Usually consisting of a stick, an old cigar box, some random hardware, and whatever strings are lying around, cigar box guitars are some of the simplest, cheapest, and easiest musical instruments you can build. They can have anywhere between one and six strings (although most have three), and pretty much any kind of tuning.
I decided to make a slightly fancier guitar than most, with real guitar tuning pegs, a nice stained and varnished finish, and a piezo pickup. You might see some photos of my homemade banjo, since I built both around the same time.
A little history: cigar box guitars have been built since the time of the American Civil War, but they first took off in popularity during the Great Depression of the 1930s. Blues musicians especially favored the small guitars, along with cookie tin banjos, washboards, and other improvised instruments. During today's economic woes and the rise of the DIY and Maker movements, musicians and hobbyists have revived the art of building and playing cigar box guitars.
Step 1: What You'll Need
~Cigar box - $1
I got this one at a garage sale. If you make friends with a cigar smoker or tobacconists you can probably get this for free.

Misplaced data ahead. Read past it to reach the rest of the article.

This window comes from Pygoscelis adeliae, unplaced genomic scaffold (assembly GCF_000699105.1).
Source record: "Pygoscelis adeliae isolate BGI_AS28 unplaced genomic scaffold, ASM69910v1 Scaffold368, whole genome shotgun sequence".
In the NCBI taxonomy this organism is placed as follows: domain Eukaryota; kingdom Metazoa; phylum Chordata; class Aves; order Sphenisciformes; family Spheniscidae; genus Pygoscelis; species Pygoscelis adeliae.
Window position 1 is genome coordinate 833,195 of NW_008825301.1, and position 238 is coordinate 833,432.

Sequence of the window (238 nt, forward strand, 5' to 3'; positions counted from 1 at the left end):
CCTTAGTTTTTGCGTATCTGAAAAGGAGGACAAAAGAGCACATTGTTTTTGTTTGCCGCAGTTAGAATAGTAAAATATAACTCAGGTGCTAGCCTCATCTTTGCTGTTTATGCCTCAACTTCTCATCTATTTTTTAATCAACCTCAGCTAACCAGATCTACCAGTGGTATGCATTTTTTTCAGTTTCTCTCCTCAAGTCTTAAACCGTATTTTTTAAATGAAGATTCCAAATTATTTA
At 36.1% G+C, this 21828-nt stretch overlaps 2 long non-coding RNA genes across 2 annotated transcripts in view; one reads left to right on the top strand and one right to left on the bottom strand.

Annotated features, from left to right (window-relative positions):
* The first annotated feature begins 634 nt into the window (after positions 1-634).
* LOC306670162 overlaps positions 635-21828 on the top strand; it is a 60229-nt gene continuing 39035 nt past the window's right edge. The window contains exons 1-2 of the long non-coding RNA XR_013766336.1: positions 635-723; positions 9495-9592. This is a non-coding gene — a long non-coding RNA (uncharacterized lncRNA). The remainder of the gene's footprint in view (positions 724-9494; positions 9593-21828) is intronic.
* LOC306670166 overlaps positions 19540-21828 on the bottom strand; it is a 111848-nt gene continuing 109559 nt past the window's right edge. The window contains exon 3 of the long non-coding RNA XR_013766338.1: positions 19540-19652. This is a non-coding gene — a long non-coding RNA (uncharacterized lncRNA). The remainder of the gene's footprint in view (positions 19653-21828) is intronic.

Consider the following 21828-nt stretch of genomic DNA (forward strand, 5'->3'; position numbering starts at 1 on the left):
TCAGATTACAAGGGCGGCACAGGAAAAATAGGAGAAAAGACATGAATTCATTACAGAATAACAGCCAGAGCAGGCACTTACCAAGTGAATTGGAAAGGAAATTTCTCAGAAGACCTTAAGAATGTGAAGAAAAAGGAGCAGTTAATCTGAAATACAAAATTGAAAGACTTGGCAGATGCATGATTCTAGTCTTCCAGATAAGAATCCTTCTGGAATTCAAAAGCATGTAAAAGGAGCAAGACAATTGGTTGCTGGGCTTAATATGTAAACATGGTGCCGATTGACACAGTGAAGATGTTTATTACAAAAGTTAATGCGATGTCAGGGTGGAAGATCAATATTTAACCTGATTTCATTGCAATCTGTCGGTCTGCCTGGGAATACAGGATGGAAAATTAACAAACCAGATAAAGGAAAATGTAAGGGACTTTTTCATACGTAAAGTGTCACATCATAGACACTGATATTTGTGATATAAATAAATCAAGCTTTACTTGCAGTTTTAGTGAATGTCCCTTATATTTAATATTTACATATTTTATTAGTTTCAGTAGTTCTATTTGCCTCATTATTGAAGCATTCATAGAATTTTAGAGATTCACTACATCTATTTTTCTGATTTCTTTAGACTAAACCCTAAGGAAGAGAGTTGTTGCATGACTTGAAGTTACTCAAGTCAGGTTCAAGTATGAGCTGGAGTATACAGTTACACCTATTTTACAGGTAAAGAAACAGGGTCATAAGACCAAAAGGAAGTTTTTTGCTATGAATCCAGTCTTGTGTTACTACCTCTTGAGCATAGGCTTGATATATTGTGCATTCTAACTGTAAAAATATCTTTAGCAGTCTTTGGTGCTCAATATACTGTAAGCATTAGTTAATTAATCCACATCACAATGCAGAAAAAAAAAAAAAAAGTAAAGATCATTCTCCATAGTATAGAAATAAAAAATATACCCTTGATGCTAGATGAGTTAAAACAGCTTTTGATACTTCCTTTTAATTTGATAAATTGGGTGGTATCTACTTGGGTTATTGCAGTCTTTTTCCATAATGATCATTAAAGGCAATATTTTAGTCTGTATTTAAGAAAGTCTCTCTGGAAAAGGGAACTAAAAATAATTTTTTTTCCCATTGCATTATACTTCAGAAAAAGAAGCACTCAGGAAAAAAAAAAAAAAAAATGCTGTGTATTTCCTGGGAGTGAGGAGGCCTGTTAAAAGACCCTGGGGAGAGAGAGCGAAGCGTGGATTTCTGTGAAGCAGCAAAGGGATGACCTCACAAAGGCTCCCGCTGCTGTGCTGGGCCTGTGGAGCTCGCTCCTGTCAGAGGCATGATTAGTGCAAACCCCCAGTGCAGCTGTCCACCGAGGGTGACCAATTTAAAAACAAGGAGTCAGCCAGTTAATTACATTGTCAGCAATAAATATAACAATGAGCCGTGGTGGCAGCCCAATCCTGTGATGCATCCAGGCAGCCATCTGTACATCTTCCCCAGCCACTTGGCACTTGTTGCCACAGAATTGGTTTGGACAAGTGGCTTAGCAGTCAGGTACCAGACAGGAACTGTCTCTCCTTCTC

~1" x 2" x 3" poplar board - $3
keep in mind that these are actually 3/4" x 1 1/2"
~Guitar tuning pegs (3) - $4
These usually come 6 to a pack for about $8, so you can make another guitar with the other three!
~Guitar strings (3) - Free!
I had some old nylon strings lying around, so I used the low E, A, and D strings. You can also use fishing line, steel wire, or plastic string
~Copper sheet metal - Free!
This is used to make the tailpiece, the part that holds the strings on the bottom. I found some while dumpster diving at a construction site. You could cut apart a tin can if you can't find copper
~Wood glue - $3
~Wood stain (optional) - $4
You can use any color; I choose a reddish brown. A little can'll do ya!
~Spray varnish (optional) - $5
I used semi-gloss.
~Piezo buzzer and guitar plug (optional) - $4
This gives you an electric cigar box
~Coping saw or jig saw
~Drill with bits
~Rough file or rasp
~Sand paper in various grits
I used between 60 and 400 grit, although 100 and 200 would work fine
~Clamps (or heavy things)
~Various hardware (screws, small finishing nails, etc.)
~Soldering iron (for connecting the piezo buzzer)